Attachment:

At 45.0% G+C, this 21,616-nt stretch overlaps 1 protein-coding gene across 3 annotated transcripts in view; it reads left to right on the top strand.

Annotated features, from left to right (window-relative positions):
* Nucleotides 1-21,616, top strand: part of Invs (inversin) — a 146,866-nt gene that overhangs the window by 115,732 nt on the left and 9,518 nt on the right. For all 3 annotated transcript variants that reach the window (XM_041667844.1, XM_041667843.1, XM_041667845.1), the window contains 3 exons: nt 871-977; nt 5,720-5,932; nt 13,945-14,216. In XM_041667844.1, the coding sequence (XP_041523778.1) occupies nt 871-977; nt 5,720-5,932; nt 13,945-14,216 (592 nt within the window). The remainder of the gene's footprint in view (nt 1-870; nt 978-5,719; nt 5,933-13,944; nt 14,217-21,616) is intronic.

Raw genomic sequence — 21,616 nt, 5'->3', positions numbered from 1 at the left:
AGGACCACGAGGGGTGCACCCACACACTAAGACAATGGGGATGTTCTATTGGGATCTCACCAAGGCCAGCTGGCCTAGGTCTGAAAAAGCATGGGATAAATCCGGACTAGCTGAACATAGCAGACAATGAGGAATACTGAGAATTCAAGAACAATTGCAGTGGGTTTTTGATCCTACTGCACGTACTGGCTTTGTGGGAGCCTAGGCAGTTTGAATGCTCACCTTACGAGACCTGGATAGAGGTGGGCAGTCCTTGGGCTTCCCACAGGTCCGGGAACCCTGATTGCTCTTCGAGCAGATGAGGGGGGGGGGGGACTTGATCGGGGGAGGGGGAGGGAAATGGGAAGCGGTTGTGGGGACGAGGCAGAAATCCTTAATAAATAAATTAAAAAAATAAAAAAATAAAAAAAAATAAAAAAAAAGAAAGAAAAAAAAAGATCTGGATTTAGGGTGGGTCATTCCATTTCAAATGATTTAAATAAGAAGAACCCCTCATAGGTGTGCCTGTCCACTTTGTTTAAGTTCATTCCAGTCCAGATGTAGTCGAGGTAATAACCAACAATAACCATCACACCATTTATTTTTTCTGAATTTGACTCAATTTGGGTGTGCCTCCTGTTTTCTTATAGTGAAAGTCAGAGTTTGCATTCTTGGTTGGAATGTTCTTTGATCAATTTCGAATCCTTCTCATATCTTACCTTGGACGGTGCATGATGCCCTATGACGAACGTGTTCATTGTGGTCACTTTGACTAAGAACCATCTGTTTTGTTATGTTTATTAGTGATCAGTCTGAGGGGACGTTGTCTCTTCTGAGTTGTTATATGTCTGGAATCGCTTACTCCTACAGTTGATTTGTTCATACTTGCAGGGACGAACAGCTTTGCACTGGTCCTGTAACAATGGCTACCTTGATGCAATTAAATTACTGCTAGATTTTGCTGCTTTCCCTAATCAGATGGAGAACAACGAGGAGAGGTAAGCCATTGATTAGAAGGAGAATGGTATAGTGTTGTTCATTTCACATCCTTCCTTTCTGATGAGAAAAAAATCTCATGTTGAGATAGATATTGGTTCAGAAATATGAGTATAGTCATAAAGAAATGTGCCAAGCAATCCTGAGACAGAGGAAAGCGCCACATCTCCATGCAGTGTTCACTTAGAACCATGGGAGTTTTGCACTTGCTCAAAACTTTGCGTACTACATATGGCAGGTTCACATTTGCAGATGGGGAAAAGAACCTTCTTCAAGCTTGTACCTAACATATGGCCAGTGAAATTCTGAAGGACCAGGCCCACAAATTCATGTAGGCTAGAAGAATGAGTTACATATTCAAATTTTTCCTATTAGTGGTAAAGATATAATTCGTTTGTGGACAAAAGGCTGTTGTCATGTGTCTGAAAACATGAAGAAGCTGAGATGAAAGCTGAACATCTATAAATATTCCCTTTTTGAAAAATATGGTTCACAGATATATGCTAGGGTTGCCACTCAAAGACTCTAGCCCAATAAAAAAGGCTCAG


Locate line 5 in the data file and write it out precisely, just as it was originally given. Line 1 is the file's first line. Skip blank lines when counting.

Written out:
AGGACCACGAGGGGTGCACCCACACACTAAGACAATGGGGATGTTCTATTGGGATCTCACCAAGGCCAGCTGGCCTAGGTCTGAAAAAGCATGGGATAAATCCGGACTAGCTGAACATAGCAGACAATGAGGAATACTGAGAATTCAAGAACAATTGCAGTGGGTTTTTGATCCTACTGCACGTACTGGCTTTGTGGGAGCCTAGGCAGTTTGAATGCTCACCTTACGAGACCTGGATAGAGGTGGGCAGTCCTTGGGCTTCCCACAGGTCCGGGAACCCTGATTGCTCTTCGAGCAGATGAGGGGGGGGGGGGACTTGATCGGGGGAGGGGGAGGGAAATGGGAAGCGGTTGTGGGGACGAGGCAGAAATCCTTAATAAATAAATTAAAAAAATAAAAAAATAAAAAAAAATAAAAAAAAAGAAAGAAAAAAAAAGATCTGGATTTAGGGTGGGTCATTCCATTTCAAATGATTTAAATAAGAAGAACCCCTCATAGGTGTGCCTGTCCACTTTGTTTAAGTTCATTCCAGTCCAGATGTAGTCGAGGTAATAACCAACAATAACCATCACACCATTTATTTTTTCTGAATTTGACTCAATTTGGGTGTGCCTCCTGTTTTCTTATAGTGAAAGTCAGAGTTTGCATTCTTGGTTGGAATGTTCTTTGATCAATTTCGAATCCTTCTCATATCTTACCTTGGACGGTGCATGATGCCCTATGACGAACGTGTTCATTGTGGTCACTTTGACTAAGAACCATCTGTTTTGTTATGTTTATTAGTGATCAGTCTGAGGGGACGTTGTCTCTTCTGAGTTGTTATATGTCTGGAATCGCTTACTCCTACAGTTGATTTGTTCATACTTGCAGGGACGAACAGCTTTGCACTGGTCCTGTAACAATGGCTACCTTGATGCAATTAAATTACTGCTAGATTTTGCTGCTTTCCCTAATCAGATGGAGAACAACGAGGAGAGGTAAGCCATTGATTAGAAGGAGAATGGTATAGTGTTGTTCATTTCACATCCTTCCTTTCTGATGAGAAAAAAATCTCATGTTGAGATAGATATTGGTTCAGAAATATGAGTATAGTCATAAAGAAATGTGCCAAGCAATCCTGAGACAGAGGAAAGCGCCACATCTCCATGCAGTGTTCACTTAGAACCATGGGAGTTTTGCACTTGCTCAAAACTTTGCGTACTACATATGGCAGGTTCACATTTGCAGATGGGGAAAAGAACCTTCTTCAAGCTTGTACCTAACATATGGCCAGTGAAATTCTGAAGGACCAGGCCCACAAATTCATGTAGGCTAGAAGAATGAGTTACATATTCAAATTTTTCCTATTAGTGGTAAAGATATAATTCGTTTGTGGACAAAAGGCTGTTGTCATGTGTCTGAAAACATGAAGAAGCTGAGATGAAAGCTGAACATCTATAAATATTCCCTTTTTGAAAAATATGGTTCACAGATATATGCTAGGGTTGCCACTCAAAGACTCTAGCCCAATAAAAAAGGCTCAG